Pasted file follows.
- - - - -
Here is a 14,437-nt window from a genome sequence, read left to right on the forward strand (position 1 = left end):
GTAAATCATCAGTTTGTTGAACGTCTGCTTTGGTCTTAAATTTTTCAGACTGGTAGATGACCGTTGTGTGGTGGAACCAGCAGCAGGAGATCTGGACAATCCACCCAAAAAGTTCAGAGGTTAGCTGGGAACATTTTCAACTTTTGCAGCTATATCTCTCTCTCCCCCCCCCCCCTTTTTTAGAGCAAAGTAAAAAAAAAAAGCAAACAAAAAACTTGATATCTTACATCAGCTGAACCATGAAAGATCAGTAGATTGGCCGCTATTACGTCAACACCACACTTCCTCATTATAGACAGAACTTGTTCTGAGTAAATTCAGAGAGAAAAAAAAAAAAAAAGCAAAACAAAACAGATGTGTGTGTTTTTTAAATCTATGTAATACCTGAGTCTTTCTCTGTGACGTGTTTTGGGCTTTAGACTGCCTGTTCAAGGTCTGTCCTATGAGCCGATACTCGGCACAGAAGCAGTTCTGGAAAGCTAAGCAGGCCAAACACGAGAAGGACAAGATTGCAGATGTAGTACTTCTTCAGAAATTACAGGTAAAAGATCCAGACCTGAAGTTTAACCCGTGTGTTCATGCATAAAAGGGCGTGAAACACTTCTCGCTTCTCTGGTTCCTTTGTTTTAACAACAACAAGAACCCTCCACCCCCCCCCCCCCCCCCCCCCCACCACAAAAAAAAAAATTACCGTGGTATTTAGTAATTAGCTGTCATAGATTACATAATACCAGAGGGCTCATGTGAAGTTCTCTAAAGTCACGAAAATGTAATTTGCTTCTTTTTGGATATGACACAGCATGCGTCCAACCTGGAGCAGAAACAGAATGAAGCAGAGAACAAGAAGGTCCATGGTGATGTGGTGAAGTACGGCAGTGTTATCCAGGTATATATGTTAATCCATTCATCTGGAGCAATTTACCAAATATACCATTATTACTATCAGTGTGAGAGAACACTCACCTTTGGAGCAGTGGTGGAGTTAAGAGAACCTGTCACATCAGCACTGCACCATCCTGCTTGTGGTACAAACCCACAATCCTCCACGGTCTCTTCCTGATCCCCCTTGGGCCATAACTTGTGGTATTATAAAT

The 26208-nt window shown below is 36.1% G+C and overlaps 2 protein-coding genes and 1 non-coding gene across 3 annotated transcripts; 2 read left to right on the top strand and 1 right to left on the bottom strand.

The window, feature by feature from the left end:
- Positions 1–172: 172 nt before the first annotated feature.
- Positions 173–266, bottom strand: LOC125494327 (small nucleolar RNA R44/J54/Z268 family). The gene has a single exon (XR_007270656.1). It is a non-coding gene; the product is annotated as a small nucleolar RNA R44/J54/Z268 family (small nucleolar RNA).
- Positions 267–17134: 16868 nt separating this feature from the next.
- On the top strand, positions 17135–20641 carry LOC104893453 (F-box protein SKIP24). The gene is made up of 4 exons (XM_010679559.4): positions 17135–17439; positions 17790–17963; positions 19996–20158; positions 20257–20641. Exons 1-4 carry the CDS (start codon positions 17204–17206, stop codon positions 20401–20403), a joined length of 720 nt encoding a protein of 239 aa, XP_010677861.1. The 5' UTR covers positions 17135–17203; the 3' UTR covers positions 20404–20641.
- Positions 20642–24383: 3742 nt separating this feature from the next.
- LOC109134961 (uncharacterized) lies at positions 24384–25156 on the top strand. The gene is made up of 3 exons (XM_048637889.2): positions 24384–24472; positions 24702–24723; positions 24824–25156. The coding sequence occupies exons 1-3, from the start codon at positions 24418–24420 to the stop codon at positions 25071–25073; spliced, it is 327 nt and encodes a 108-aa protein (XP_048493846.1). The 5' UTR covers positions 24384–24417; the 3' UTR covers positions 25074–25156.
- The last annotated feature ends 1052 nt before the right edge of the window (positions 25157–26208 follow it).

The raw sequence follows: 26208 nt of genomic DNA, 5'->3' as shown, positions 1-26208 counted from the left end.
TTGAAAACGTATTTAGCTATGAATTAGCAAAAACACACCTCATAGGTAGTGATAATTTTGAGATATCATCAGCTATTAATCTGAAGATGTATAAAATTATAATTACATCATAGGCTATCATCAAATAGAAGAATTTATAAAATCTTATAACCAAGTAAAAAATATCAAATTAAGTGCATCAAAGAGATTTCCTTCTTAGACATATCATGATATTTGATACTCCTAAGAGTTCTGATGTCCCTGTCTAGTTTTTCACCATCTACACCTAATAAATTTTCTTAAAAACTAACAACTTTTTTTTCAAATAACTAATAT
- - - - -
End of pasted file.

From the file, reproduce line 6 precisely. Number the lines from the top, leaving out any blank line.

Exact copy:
- Positions 173–266, bottom strand: LOC125494327 (small nucleolar RNA R44/J54/Z268 family). The gene has a single exon (XR_007270656.1). It is a non-coding gene; the product is annotated as a small nucleolar RNA R44/J54/Z268 family (small nucleolar RNA).